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Lecture 16

Lecture 16- Well being.docx

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University of Toronto Mississauga
Ulrich Schimmack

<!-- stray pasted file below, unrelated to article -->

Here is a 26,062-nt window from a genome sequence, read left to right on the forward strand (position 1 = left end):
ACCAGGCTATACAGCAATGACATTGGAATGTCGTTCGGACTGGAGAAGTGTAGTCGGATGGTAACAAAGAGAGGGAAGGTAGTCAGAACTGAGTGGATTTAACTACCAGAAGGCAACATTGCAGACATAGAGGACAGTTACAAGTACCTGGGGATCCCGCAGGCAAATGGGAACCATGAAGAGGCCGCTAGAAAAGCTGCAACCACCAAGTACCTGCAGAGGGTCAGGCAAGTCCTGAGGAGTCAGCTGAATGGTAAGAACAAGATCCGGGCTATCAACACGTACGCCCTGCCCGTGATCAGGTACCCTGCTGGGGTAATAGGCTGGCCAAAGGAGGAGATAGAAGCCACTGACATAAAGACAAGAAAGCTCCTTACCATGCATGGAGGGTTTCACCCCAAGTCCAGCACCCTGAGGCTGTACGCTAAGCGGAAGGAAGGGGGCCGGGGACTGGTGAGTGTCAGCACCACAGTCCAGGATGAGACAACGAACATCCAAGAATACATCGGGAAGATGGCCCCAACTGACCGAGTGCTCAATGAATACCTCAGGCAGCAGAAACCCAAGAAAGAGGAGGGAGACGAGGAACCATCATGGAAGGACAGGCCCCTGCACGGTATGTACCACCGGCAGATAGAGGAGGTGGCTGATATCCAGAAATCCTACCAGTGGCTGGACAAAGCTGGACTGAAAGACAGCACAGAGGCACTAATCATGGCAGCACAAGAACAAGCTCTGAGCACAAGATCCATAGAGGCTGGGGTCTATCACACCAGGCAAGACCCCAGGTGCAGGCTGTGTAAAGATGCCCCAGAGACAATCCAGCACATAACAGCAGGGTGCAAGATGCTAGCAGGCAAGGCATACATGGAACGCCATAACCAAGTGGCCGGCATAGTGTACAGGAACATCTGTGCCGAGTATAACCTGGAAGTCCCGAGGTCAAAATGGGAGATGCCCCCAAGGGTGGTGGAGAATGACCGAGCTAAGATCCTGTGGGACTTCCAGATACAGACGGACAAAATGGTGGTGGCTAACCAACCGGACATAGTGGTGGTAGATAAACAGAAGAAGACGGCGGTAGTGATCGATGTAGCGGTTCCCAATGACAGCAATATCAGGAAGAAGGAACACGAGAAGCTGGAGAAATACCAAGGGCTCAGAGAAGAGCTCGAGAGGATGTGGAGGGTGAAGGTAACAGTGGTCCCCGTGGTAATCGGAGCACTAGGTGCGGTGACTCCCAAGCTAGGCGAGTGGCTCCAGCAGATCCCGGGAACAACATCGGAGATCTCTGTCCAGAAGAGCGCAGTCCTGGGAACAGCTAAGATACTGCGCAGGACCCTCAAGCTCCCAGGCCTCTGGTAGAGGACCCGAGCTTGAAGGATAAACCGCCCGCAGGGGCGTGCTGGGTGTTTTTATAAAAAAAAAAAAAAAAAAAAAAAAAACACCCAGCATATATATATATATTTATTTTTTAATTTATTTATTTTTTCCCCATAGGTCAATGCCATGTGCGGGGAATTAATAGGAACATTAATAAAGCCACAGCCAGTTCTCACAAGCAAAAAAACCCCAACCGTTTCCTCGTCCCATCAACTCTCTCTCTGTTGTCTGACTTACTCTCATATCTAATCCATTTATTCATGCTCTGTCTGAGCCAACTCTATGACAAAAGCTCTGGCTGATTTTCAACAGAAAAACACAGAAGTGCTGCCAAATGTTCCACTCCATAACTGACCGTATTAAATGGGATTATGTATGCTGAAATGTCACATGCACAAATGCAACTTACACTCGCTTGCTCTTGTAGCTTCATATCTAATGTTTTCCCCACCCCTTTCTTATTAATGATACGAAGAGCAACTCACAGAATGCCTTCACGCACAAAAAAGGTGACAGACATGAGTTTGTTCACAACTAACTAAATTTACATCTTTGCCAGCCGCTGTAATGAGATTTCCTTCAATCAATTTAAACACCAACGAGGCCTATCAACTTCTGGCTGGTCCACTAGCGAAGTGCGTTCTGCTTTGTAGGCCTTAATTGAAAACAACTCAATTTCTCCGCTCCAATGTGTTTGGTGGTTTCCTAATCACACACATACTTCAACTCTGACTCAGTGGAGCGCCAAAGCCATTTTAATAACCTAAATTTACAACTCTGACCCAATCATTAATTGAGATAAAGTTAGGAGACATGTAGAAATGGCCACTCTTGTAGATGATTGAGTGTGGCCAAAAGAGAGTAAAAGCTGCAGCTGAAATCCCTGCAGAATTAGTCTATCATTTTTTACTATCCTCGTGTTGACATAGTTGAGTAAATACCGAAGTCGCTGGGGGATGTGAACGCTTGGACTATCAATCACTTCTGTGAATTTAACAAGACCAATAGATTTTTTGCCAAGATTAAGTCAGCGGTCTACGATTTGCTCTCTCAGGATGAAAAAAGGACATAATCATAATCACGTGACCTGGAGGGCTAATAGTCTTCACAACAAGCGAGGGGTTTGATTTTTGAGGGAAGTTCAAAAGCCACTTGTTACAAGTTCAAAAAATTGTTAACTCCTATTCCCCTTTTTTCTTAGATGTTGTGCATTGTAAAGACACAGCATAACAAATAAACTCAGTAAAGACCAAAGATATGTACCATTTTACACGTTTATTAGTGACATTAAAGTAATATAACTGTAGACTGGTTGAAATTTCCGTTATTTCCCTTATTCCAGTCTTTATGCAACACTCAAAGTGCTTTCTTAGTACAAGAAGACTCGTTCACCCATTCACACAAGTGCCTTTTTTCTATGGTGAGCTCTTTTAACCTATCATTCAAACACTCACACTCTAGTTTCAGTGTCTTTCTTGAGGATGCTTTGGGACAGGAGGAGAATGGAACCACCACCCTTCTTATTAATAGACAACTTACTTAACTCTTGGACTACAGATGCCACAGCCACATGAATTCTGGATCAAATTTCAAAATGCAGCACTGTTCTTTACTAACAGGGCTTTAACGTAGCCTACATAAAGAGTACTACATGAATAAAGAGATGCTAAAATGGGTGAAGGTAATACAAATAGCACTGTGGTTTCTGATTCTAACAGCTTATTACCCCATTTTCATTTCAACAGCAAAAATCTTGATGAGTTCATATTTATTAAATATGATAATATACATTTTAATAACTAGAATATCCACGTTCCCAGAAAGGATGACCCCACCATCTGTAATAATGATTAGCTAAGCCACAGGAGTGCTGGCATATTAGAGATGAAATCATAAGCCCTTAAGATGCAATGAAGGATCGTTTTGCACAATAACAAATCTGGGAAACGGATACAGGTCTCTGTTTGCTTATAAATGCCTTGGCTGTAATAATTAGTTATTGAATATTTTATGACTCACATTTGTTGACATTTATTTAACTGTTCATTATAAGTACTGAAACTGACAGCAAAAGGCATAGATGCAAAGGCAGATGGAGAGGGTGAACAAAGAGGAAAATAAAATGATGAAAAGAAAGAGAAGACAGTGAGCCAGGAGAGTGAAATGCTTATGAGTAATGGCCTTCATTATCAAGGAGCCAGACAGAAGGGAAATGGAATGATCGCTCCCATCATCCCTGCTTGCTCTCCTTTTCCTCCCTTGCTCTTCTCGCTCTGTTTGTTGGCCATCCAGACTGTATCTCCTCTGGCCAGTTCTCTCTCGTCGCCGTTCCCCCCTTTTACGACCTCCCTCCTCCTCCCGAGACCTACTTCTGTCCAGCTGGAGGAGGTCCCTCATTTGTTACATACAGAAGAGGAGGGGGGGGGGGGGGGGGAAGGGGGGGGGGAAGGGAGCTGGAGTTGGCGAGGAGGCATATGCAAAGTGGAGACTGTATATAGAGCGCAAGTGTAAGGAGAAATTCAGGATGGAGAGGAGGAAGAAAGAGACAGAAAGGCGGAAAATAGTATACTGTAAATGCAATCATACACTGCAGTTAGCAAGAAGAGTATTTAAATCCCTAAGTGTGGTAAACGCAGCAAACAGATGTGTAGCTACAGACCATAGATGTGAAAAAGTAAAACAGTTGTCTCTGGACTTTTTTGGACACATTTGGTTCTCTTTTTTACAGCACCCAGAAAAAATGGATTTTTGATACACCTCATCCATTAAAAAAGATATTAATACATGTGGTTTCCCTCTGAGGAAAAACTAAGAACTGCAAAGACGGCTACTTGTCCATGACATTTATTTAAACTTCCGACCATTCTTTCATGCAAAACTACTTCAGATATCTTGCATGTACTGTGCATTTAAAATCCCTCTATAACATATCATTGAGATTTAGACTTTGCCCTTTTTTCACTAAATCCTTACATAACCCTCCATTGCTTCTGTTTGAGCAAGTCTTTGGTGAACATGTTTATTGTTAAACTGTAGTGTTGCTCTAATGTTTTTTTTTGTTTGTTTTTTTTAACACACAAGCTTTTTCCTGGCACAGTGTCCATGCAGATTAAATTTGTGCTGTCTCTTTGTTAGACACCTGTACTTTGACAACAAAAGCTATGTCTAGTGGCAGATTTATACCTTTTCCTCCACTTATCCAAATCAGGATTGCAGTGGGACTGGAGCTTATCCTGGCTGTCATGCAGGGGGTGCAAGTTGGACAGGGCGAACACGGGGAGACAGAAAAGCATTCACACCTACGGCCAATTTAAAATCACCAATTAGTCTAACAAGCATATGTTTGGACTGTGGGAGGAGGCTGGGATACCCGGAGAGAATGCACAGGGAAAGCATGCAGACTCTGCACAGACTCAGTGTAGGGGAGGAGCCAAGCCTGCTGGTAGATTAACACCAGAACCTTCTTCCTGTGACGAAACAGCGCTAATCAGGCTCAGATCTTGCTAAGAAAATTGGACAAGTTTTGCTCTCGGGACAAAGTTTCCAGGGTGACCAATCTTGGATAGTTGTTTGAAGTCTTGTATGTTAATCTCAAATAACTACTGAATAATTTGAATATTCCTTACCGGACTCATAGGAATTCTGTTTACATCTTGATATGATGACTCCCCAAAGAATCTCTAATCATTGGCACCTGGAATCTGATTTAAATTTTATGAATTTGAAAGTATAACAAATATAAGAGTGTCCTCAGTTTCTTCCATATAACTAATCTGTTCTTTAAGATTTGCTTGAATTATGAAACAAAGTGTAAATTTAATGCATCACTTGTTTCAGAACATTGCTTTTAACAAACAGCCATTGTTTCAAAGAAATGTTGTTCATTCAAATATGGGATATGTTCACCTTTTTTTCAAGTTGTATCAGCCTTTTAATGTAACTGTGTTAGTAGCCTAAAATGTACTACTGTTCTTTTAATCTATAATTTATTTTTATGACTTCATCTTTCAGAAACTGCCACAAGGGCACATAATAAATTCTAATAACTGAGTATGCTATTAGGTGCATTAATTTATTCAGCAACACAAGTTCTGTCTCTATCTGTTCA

Well-Being Definition  Often called subjective well-being  Lacking clear definition  According to philosophy, well being defined as “preference realization, which essentially means that you have high well-being if your actual life is close to your own ideal. Another way to put it is to say that you have high well-being if you get what you want” o Does not impose standards on people o Assumes people have their own standards and ideals that determine their well being o Consistent with general assumption of personality psychology that people are different from each other  Could be defined as being healthy, having good social relationships and freedom o This definition assumes that people are the same and want the same things Measurement of Well Being  Economists argue that money is a good measure of well being (easily measured)  Simply asking people to report their well being o Make standard assumptions that people are willing and able to report this o Research shows that people are about as good at reporting well being as they are to report personality traits o Sufficient validity to be used for empirical studies although not perfect  Psychologists developed two types of well-being measures: affective and cognitive o Affective: ask for reports of amount of pleasant affective experiences, often called Positive Affect (PA) and amount of unpleasant affective experienced called Negative Affect (NA); higher levels of PA and lower levels of NA indicate higher well-being o Difference between PA and NA called affective balance or hedonic balance (because it is possible to think of well being as a scale o Cognitive measures of well being called life satisfaction judgments (i.e. my life is close to ideal; rate from 1 to 10) o Cognitive and affective measures different in one way:  Affective measures measure how often you feel good/bad  Philosophers argue that well being can be seen as maximum pleasure and minimum displeasure (maximizing pleasure isn’t the motive for everyone)- want to be in touch with reality as well Culture and Life Satisfaction  Results of life satisfaction studies in many nations show consistent cultural differences  World map of happiness- highest in North America and Northern European countries and low in Eastern European and African countries  Wealth is one factor to explain the variation across countries (other factors include human rights, education, health care, low corruption and individualism)  Well-being influenced by cultural and social factors  Wealthy democracies are better countries than others because they provide better opportunities for their citizens to realize their preferences Genes and Environment: Twin Studies  Environmental factors shared with siblings have no influence on life-satisfaction when you are an adult  Fact that life-satisfaction seem to be less heritable than personality traits could suggest that life-satisfaction is more strongly influenced by environmental factors and actual living conditions  Twin studies do not show that genetic factors have influence on life-satisfaction Stability of Individual Differences in Life Satisfaction  Life-satisfaction less stable than other personality characteristics like B5 or attractiveness  Genes tend to produce stability over time in life-satisfaction whereas environmental factors tend to produce changes  Together, twin studies and longitudinal studies suggests that genetic dispositions and biological processes contribute to stable individual differences in well-being  Still don’t know
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